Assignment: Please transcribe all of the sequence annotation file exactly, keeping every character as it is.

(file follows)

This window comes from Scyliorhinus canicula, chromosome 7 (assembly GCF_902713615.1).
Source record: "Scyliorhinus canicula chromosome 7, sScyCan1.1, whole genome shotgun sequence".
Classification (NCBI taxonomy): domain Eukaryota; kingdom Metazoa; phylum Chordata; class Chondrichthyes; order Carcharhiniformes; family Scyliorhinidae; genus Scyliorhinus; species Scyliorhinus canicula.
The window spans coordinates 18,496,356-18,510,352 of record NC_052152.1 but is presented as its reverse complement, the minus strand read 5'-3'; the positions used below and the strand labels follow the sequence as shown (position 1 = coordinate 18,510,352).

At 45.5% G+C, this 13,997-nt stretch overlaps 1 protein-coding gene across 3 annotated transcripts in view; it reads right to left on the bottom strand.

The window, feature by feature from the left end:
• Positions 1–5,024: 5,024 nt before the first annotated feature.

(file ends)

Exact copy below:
This window comes from Scyliorhinus canicula, chromosome 7 (assembly GCF_902713615.1).
Source record: "Scyliorhinus canicula chromosome 7, sScyCan1.1, whole genome shotgun sequence".
Classification (NCBI taxonomy): domain Eukaryota; kingdom Metazoa; phylum Chordata; class Chondrichthyes; order Carcharhiniformes; family Scyliorhinidae; genus Scyliorhinus; species Scyliorhinus canicula.
The window spans coordinates 18,496,356-18,510,352 of record NC_052152.1 but is presented as its reverse complement, the minus strand read 5'-3'; the positions used below and the strand labels follow the sequence as shown (position 1 = coordinate 18,510,352).

At 45.5% G+C, this 13,997-nt stretch overlaps 1 protein-coding gene across 3 annotated transcripts in view; it reads right to left on the bottom strand.

The window, feature by feature from the left end:
• Positions 1–5,024: 5,024 nt before the first annotated feature.